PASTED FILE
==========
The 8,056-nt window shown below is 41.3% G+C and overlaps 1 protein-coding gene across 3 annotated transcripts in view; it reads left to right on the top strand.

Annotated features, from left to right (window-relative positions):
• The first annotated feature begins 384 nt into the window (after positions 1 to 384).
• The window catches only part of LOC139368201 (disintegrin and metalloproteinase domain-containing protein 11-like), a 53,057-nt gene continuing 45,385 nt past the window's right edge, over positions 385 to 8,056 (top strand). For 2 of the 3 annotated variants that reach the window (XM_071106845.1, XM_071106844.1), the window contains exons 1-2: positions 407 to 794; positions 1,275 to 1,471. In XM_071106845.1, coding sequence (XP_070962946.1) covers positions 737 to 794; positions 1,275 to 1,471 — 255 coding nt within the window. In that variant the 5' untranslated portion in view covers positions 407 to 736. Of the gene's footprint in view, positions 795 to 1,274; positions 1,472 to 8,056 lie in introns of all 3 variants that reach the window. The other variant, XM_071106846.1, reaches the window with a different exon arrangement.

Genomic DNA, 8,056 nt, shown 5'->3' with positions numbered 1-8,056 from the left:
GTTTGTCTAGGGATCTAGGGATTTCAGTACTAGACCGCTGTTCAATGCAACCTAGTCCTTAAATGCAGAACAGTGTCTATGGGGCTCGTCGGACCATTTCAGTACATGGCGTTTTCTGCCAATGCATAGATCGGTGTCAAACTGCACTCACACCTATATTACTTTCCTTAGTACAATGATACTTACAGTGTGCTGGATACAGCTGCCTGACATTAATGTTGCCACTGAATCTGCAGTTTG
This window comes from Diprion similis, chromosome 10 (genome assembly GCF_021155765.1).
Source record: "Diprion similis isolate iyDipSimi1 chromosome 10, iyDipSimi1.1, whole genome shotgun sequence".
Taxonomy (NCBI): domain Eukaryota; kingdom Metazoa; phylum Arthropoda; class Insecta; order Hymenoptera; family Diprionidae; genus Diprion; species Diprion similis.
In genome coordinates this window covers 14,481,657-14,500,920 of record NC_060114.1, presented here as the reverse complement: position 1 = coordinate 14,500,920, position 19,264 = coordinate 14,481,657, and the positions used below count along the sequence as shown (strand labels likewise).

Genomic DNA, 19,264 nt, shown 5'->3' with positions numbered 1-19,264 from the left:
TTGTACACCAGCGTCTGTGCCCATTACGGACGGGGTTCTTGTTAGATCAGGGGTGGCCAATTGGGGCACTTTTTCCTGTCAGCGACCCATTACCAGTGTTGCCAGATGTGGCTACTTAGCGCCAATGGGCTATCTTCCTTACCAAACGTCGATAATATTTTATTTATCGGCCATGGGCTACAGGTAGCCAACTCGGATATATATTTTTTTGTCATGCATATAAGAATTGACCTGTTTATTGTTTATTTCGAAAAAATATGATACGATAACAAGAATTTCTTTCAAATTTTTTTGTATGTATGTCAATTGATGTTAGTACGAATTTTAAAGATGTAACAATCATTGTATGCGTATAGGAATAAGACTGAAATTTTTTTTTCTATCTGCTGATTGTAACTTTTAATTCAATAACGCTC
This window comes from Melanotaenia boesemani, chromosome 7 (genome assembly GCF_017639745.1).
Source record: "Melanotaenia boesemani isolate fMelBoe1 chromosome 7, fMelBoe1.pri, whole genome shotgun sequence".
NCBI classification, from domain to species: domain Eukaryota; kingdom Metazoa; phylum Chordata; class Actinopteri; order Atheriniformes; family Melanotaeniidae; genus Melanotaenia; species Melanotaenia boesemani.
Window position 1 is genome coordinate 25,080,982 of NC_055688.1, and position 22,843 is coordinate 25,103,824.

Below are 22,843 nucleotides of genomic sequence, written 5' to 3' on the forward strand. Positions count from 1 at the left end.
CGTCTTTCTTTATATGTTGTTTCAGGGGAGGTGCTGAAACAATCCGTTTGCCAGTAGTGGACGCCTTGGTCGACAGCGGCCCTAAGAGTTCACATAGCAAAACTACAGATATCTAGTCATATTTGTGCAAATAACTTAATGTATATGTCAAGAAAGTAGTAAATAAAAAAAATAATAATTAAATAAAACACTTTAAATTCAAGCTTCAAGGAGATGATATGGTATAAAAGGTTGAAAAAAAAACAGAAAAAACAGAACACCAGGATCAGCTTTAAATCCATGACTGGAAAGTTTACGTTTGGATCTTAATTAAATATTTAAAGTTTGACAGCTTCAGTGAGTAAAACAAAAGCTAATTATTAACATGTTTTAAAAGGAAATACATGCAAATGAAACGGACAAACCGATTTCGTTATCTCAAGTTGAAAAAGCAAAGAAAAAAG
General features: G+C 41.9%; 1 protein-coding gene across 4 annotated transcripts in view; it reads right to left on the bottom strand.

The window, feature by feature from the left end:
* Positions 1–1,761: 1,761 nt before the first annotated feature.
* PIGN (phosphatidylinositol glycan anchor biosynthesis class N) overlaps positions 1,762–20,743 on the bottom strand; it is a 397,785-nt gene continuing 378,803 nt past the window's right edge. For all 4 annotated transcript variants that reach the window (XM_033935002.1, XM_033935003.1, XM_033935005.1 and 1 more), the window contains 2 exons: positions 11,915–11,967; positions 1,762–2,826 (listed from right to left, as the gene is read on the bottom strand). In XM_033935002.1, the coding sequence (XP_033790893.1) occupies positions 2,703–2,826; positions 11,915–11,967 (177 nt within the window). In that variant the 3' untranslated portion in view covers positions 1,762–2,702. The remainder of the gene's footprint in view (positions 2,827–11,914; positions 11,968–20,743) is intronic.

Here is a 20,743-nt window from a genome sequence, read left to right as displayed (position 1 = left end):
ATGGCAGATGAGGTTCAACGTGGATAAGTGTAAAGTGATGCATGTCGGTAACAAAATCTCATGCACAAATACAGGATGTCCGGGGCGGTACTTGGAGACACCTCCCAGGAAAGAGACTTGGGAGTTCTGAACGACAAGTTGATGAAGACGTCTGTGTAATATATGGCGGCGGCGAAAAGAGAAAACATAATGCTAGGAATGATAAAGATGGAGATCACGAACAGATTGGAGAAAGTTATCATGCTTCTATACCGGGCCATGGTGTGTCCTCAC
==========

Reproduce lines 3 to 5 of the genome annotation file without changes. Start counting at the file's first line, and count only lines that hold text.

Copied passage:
• The first annotated feature begins 384 nt into the window (after positions 1 to 384).
• The window catches only part of LOC139368201 (disintegrin and metalloproteinase domain-containing protein 11-like), a 53,057-nt gene continuing 45,385 nt past the window's right edge, over positions 385 to 8,056 (top strand). For 2 of the 3 annotated variants that reach the window (XM_071106845.1, XM_071106844.1), the window contains exons 1-2: positions 407 to 794; positions 1,275 to 1,471. In XM_071106845.1, coding sequence (XP_070962946.1) covers positions 737 to 794; positions 1,275 to 1,471 — 255 coding nt within the window. In that variant the 5' untranslated portion in view covers positions 407 to 736. Of the gene's footprint in view, positions 795 to 1,274; positions 1,472 to 8,056 lie in introns of all 3 variants that reach the window. The other variant, XM_071106846.1, reaches the window with a different exon arrangement.

Genomic DNA, 8,056 nt, shown 5'->3' with positions numbered 1-8,056 from the left: